Statistical SPECT reconstruction can be very time-consuming especially when compensations for collimator and detector response, attenuation, and scatter are included in the reconstruction. This work proposes an accelerated SPECT reconstruction algorithm based on graphics processing unit (GPU) processing. Ordered subset expectation maximization (OSEM) algorithm with CT-based attenuation modelling, depth-dependent Gaussian convolution-based collimator-detector response modelling, and Monte Carlo-based scatter compensation was implemented using OpenCL. The OpenCL implementation was compared against the existing multi-threaded OSEM implementation running on a central processing unit (CPU) in terms of scatter-to-primary ratios, standardized uptake values (SUVs), and processing speed using mathematical phantoms and clinical multi-bed bone SPECT/CT studies. The difference in scatter-to-primary ratios, visual appearance, and SUVs between GPU and CPU implementations was minor. On the other hand, at its best, the GPU implementation was noticed to be 24 times faster than the multi-threaded CPU version on a normal 128 x 128 matrix size 3 bed bone SPECT/CT data set when compensations for collimator and detector response, attenuation, and scatter were included. GPU SPECT reconstructions show great promise as an every day clinical reconstruction tool.
  • Nordlund, K. (Elsevier Ltd., 2020)
    Frontiers of Nanoscience
  • Penttinen, Jussi (Helsingin yliopisto, 2021)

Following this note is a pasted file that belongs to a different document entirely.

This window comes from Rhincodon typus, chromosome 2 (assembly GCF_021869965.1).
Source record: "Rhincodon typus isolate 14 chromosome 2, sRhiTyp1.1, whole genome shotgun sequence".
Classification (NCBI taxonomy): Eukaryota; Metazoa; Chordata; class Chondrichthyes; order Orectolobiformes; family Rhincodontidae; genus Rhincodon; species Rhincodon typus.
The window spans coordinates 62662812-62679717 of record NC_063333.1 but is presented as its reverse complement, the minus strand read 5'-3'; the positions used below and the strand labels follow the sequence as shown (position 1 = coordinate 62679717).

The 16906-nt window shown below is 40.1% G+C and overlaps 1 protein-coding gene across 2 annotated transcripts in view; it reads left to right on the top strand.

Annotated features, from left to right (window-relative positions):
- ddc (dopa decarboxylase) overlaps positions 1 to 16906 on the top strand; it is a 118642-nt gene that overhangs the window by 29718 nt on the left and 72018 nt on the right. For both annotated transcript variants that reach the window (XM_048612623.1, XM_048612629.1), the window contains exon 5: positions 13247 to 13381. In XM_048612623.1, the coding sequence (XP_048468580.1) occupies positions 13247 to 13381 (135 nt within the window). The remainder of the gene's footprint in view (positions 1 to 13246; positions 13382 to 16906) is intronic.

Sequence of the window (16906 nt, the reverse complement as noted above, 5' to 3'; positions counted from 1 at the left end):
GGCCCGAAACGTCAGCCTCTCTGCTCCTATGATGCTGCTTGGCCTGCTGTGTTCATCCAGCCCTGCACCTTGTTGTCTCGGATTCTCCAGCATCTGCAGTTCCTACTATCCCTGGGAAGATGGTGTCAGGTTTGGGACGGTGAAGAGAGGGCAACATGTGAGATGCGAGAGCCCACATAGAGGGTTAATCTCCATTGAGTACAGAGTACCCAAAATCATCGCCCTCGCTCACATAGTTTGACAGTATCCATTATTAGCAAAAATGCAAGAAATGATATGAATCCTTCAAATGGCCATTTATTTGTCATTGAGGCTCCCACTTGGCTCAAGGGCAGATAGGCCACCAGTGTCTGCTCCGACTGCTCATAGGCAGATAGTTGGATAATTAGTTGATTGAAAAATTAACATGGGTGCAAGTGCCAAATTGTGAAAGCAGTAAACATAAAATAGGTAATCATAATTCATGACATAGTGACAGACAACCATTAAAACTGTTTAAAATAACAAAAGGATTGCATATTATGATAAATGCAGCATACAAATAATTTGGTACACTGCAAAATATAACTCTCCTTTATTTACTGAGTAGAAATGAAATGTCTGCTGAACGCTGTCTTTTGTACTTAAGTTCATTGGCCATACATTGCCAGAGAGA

HMC is a computational method build to efficiently sample from a high dimensional distribution. Sampling from a distribution is typically a statistical problem and hence a lot of works concerning Hamiltonian Monte Carlo are written in the mathematical language of probability theory, which perhaps is not ideally suited for HMC, since HMC is at its core differential geometry. The purpose of this text is to present the differential geometric tool's needed in HMC and then methodically build the algorithm itself. Since there is a great introductory book to smooth manifolds by Lee and not wanting to completely copy Lee's work from his book, some basic knowledge of differential geometry is left for the reader. Similarly, the author being more comfortable with notions of differential geometry, and to cut down the length of this text, most theorems connected to measure and probability theory are omitted from this work. The first chapter is an introductory chapter that goes through the bare minimum of measure theory needed to motivate Hamiltonian Monte Carlo. Bulk of this text is in the second and third chapter. The second chapter presents the concepts of differential geometry needed to understand the abstract build of Hamiltonian Monte Carlo. Those familiar with differential geometry can possibly skip the second chapter, even though it might be worth while to at least flip through it to fill in on the notations used in this text. The third chapter is the core of this text. There the algorithm is methodically built using the groundwork laid in previous chapters. The most important part and the theoretical heart of the algorithm is presented here in the sections discussing the lift of the target measure. The fourth chapter provides brief practical insight to implementing HMC and also discusses quickly how HMC is currently being improved.